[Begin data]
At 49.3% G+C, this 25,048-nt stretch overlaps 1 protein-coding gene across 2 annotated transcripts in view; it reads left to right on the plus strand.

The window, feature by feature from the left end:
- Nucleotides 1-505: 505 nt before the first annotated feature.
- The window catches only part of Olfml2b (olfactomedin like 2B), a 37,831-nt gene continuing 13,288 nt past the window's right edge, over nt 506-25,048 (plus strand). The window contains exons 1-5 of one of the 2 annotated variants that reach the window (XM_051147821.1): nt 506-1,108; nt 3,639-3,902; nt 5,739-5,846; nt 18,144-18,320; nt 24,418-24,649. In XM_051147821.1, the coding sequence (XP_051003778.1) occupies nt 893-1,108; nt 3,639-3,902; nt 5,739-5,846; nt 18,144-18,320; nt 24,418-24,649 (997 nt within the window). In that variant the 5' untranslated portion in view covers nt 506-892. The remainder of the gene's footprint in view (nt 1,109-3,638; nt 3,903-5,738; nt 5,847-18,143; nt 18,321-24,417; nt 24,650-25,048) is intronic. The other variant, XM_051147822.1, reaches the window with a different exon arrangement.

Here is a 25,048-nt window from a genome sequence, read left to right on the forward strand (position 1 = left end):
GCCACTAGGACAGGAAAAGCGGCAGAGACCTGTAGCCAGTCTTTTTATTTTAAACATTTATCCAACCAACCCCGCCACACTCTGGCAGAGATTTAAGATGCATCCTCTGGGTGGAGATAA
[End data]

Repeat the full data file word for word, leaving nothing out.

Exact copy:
At 49.3% G+C, this 25,048-nt stretch overlaps 1 protein-coding gene across 2 annotated transcripts in view; it reads left to right on the plus strand.

The window, feature by feature from the left end:
- Nucleotides 1-505: 505 nt before the first annotated feature.
- The window catches only part of Olfml2b (olfactomedin like 2B), a 37,831-nt gene continuing 13,288 nt past the window's right edge, over nt 506-25,048 (plus strand). The window contains exons 1-5 of one of the 2 annotated variants that reach the window (XM_051147821.1): nt 506-1,108; nt 3,639-3,902; nt 5,739-5,846; nt 18,144-18,320; nt 24,418-24,649. In XM_051147821.1, the coding sequence (XP_051003778.1) occupies nt 893-1,108; nt 3,639-3,902; nt 5,739-5,846; nt 18,144-18,320; nt 24,418-24,649 (997 nt within the window). In that variant the 5' untranslated portion in view covers nt 506-892. The remainder of the gene's footprint in view (nt 1,109-3,638; nt 3,903-5,738; nt 5,847-18,143; nt 18,321-24,417; nt 24,650-25,048) is intronic. The other variant, XM_051147822.1, reaches the window with a different exon arrangement.

Here is a 25,048-nt window from a genome sequence, read left to right on the forward strand (position 1 = left end):
GCCACTAGGACAGGAAAAGCGGCAGAGACCTGTAGCCAGTCTTTTTATTTTAAACATTTATCCAACCAACCCCGCCACACTCTGGCAGAGATTTAAGATGCATCCTCTGGGTGGAGATAA